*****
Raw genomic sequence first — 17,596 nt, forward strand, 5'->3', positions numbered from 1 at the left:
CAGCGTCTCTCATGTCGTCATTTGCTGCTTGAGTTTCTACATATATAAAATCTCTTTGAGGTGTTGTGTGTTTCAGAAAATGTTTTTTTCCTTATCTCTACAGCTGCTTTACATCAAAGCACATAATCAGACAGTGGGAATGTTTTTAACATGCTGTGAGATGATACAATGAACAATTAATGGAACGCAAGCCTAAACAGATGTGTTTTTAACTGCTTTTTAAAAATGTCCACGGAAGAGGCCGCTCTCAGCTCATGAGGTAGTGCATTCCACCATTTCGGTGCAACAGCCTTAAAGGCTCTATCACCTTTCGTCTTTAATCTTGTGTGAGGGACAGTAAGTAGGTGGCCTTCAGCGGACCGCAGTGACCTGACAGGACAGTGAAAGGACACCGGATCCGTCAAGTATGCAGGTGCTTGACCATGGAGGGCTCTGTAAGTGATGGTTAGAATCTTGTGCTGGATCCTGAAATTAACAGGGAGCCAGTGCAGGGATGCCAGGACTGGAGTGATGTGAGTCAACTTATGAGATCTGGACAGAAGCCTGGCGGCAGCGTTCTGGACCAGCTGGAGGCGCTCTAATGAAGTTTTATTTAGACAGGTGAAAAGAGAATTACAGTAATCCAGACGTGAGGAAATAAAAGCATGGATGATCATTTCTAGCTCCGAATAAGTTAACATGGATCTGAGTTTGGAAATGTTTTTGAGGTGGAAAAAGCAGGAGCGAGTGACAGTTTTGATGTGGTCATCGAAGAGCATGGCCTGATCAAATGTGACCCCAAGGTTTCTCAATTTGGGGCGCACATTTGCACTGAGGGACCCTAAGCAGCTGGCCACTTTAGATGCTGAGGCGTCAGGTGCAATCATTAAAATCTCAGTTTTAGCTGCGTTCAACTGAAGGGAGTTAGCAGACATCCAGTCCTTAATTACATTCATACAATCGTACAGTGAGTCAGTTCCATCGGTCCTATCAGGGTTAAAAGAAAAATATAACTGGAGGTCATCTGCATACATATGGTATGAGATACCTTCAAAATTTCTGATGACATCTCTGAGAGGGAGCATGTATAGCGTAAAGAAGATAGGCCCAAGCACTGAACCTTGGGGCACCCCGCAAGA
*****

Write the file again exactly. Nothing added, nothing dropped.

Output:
Raw genomic sequence first — 17,596 nt, forward strand, 5'->3', positions numbered from 1 at the left:
CAGCGTCTCTCATGTCGTCATTTGCTGCTTGAGTTTCTACATATATAAAATCTCTTTGAGGTGTTGTGTGTTTCAGAAAATGTTTTTTTCCTTATCTCTACAGCTGCTTTACATCAAAGCACATAATCAGACAGTGGGAATGTTTTTAACATGCTGTGAGATGATACAATGAACAATTAATGGAACGCAAGCCTAAACAGATGTGTTTTTAACTGCTTTTTAAAAATGTCCACGGAAGAGGCCGCTCTCAGCTCATGAGGTAGTGCATTCCACCATTTCGGTGCAACAGCCTTAAAGGCTCTATCACCTTTCGTCTTTAATCTTGTGTGAGGGACAGTAAGTAGGTGGCCTTCAGCGGACCGCAGTGACCTGACAGGACAGTGAAAGGACACCGGATCCGTCAAGTATGCAGGTGCTTGACCATGGAGGGCTCTGTAAGTGATGGTTAGAATCTTGTGCTGGATCCTGAAATTAACAGGGAGCCAGTGCAGGGATGCCAGGACTGGAGTGATGTGAGTCAACTTATGAGATCTGGACAGAAGCCTGGCGGCAGCGTTCTGGACCAGCTGGAGGCGCTCTAATGAAGTTTTATTTAGACAGGTGAAAAGAGAATTACAGTAATCCAGACGTGAGGAAATAAAAGCATGGATGATCATTTCTAGCTCCGAATAAGTTAACATGGATCTGAGTTTGGAAATGTTTTTGAGGTGGAAAAAGCAGGAGCGAGTGACAGTTTTGATGTGGTCATCGAAGAGCATGGCCTGATCAAATGTGACCCCAAGGTTTCTCAATTTGGGGCGCACATTTGCACTGAGGGACCCTAAGCAGCTGGCCACTTTAGATGCTGAGGCGTCAGGTGCAATCATTAAAATCTCAGTTTTAGCTGCGTTCAACTGAAGGGAGTTAGCAGACATCCAGTCCTTAATTACATTCATACAATCGTACAGTGAGTCAGTTCCATCGGTCCTATCAGGGTTAAAAGAAAAATATAACTGGAGGTCATCTGCATACATATGGTATGAGATACCTTCAAAATTTCTGATGACATCTCTGAGAGGGAGCATGTATAGCGTAAAGAAGATAGGCCCAAGCACTGAACCTTGGGGCACCCCGCAAGA